Mmm, That’s Good Kool-Aid
Dedicated readers will remember that a few days ago I made some observations regarding Apple’s latest product offerings.Today, über-Apple fanboy John Gruber weighed in on the same subject, and made the following curious observation while doing so:
In addtion to completing the architectural switch to x86 processors, the Mac Pro also completes Apple’s “Mac” nomenclatural consolidation. Gone is the “Power” prefix from “PowerBook” and “Power Mac”; in is the word “Mac” in every computer Apple makes. Every computer but Xserve, that is…
[W]hy not the Xserve, too? Clearly it’s not just because “MacServe” sounds bad, otherwise we wouldn’t be stuck with “MacBook Pro”. One explanation could be that Apple’s marketing executives just don’t care enough about the Xserve to demand a name change. That doesn’t ring true to me, though. It probably is true that the Xserve is much less interesting to Steve Jobs than any of Apple’s other computers, but it’s not like the Xserve is lost in a labyrinthian Dell-like product matrix: Apple sells two notebook brands, three desktops, and one server. That’s it.
My bet is that it’s because the Xserve is the one machine Apple sells where they expect a significant number of customers to run an OS other than Mac OS X, full-time.
What the hell? Is he serious? Gruber really thinks Apple is planning for people to buy XServes, wipe them, and load ’em up with Red Hat?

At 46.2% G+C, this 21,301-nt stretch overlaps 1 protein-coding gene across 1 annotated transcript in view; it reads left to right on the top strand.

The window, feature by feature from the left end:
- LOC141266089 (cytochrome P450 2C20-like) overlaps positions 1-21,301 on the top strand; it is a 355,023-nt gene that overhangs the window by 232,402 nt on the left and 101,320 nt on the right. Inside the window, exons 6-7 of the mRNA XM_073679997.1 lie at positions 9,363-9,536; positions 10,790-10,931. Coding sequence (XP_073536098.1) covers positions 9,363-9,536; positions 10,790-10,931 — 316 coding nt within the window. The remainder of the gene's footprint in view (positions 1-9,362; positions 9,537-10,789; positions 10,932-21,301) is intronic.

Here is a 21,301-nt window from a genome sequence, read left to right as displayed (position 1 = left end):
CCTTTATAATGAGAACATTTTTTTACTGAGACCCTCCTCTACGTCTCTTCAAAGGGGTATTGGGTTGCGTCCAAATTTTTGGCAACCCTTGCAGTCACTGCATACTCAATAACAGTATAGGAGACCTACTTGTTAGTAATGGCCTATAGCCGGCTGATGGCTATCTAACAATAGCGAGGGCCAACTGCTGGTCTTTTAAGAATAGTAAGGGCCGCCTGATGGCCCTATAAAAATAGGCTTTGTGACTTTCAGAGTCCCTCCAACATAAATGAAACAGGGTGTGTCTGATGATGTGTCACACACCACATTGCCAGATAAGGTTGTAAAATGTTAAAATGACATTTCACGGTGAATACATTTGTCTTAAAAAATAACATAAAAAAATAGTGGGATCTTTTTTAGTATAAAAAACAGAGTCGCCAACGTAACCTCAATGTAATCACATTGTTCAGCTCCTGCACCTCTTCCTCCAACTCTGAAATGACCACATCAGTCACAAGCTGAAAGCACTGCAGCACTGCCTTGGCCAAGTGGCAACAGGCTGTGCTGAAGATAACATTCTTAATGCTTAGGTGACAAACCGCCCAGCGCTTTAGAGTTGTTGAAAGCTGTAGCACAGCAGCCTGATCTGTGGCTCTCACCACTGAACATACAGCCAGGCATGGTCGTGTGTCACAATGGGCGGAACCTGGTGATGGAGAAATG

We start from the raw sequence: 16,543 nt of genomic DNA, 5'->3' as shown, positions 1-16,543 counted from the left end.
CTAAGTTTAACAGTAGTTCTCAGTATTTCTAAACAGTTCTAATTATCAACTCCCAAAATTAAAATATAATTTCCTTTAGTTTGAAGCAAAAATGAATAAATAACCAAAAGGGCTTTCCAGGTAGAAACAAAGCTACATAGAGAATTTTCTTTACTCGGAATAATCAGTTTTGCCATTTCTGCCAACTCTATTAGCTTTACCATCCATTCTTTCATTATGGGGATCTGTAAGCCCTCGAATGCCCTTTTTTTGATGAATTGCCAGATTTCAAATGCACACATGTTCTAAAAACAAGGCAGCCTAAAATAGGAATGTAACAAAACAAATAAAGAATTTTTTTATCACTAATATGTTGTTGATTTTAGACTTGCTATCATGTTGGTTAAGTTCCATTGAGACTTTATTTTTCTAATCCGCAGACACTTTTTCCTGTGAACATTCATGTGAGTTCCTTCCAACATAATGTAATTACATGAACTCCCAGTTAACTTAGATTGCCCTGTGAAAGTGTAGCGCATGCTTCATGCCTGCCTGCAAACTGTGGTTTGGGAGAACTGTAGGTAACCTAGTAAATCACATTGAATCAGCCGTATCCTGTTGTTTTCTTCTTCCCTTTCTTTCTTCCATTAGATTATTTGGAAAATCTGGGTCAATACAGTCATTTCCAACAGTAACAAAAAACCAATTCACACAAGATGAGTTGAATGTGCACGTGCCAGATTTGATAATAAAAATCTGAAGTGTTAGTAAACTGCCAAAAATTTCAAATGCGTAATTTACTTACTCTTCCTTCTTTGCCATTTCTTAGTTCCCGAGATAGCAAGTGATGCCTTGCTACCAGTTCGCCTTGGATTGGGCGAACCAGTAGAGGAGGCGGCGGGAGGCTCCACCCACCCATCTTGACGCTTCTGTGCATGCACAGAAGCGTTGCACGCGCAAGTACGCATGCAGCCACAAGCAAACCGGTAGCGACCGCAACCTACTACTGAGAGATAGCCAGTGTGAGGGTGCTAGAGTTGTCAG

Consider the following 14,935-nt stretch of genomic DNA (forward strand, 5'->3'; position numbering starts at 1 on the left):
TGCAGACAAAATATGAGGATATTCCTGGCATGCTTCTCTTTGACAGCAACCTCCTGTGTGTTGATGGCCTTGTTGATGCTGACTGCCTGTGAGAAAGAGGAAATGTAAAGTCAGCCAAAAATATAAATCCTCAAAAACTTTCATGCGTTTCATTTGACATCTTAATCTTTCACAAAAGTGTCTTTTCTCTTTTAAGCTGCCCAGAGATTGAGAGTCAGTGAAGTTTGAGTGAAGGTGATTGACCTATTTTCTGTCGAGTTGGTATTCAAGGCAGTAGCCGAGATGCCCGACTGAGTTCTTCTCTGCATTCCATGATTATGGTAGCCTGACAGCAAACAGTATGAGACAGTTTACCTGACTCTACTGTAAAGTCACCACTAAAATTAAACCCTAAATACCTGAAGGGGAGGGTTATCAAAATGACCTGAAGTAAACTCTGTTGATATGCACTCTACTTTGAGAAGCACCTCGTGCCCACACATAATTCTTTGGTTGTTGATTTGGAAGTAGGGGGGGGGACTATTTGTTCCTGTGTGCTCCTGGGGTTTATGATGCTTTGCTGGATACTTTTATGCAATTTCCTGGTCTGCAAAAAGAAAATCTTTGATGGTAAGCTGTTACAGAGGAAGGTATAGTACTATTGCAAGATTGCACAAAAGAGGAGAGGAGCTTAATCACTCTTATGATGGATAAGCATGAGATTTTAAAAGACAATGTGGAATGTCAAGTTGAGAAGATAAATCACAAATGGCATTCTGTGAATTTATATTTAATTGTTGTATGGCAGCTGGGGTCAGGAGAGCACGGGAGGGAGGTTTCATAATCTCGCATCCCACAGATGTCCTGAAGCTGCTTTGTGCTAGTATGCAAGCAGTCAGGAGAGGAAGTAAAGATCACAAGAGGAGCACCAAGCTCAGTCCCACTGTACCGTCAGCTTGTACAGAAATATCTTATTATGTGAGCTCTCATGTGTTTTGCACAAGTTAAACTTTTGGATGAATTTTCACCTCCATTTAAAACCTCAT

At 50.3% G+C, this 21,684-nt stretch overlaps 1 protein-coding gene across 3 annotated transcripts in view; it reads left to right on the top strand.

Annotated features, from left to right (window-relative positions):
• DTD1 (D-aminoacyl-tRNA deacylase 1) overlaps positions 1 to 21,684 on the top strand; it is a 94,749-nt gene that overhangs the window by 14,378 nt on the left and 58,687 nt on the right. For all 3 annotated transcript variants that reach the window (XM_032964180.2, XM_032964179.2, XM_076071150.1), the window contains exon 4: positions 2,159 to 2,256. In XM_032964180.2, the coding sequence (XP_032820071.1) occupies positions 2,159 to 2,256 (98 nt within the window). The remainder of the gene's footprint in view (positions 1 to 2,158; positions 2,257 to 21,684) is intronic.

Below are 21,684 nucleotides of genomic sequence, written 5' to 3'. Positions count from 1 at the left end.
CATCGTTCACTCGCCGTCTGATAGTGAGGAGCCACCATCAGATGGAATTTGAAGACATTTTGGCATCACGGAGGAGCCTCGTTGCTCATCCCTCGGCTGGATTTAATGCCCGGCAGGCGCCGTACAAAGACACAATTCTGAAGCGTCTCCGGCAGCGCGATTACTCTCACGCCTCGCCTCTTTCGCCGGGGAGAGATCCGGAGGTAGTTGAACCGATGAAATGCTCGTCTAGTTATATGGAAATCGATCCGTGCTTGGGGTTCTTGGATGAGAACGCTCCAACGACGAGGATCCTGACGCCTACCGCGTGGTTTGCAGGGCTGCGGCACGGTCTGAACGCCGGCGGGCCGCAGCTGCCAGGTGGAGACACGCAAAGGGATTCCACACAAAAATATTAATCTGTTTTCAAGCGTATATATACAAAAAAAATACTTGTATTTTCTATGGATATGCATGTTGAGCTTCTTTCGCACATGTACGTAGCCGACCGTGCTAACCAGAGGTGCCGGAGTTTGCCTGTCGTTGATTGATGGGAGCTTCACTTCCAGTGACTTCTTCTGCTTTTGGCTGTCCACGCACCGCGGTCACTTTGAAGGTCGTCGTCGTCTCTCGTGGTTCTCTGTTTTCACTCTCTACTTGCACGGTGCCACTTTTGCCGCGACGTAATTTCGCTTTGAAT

As I noted earlier, Apple’s server offerings are generally priced at a significant premium compared to other low-end servers. This can’t be explained by the hardware inside them, which is generally pretty basic stuff for a 1U server. The best explanation offered in my comments for this was that the Apple premium is for the software — the administrative tools that come with OS X Server, which make basic administrative tasks much easier than is typical for a Unix box.
I can buy that. But apparently, Gruber cannot. As he notes, Apple’s tardiness in renaming the XServe (not to mention the loooong delays between hardware refreshes) probably means one of two things:
- Apple wants to distance the XServe from its "Mac" product line, or
- Apple doesn’t really give a shit about the XServe.
He can’t bring himself to believe #2 (surely His Steveness would not sell us a product that he didn’t believe in, heart and soul!), so the answer must be #1: Apple figures that people buy XServes to run with other OSes — in other words, to run as something else than Macs.
Which seems pretty screamingly implausible to me. Seriously, does anybody buy servers from Apple to run anything other than OS X on? Why on earth would you do that when Apple charges you a 40% premium for commodity hardware?
The idea that Apple’s heart is on the desktop and not in the server closet doesn’t strike me as too hard to believe. I’m not sure why Gruber has so much trouble with it.